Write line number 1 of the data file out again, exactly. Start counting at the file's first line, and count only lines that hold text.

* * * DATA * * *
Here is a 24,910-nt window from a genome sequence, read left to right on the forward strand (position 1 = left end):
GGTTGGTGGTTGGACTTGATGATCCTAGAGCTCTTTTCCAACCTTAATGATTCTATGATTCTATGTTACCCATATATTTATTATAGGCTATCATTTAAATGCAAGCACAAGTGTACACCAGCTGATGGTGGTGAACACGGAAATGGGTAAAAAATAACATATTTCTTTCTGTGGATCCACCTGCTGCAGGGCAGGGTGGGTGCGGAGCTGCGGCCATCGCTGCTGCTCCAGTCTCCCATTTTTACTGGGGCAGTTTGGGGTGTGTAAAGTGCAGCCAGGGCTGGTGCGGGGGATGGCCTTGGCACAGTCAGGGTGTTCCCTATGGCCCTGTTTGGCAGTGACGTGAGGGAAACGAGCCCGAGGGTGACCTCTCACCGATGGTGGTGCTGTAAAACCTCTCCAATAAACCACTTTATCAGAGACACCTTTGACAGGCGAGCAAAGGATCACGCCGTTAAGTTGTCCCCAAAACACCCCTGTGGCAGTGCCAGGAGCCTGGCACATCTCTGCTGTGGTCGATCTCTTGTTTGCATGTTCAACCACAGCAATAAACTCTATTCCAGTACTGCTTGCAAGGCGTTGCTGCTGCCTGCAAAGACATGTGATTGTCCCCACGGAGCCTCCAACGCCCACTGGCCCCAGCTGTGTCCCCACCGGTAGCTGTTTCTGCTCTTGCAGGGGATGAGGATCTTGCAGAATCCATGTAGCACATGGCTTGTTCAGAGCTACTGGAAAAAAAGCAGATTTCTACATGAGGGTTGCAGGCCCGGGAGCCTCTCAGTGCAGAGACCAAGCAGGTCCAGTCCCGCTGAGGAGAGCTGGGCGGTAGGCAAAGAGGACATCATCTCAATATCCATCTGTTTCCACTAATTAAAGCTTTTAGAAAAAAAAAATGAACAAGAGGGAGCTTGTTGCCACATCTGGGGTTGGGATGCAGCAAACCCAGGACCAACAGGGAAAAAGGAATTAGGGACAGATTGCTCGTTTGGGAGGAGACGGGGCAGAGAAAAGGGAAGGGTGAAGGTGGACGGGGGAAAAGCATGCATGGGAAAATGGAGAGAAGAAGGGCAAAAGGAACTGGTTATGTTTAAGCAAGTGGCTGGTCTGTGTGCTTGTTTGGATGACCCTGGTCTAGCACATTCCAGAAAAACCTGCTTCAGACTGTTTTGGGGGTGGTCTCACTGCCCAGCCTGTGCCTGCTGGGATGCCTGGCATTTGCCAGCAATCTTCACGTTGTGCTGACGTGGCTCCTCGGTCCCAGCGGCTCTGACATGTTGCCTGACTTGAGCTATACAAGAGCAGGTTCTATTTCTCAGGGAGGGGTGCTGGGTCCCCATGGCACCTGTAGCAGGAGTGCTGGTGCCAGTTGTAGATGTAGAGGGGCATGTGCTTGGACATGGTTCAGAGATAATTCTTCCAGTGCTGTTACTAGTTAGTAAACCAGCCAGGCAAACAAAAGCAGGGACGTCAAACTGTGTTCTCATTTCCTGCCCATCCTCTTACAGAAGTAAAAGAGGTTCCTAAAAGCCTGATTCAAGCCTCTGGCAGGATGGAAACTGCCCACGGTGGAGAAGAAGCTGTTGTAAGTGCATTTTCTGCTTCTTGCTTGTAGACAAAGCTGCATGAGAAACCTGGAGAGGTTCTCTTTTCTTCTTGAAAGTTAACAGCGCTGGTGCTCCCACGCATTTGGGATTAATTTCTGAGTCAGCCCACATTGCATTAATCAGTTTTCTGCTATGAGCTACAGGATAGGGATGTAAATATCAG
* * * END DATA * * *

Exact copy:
Here is a 24,910-nt window from a genome sequence, read left to right on the forward strand (position 1 = left end):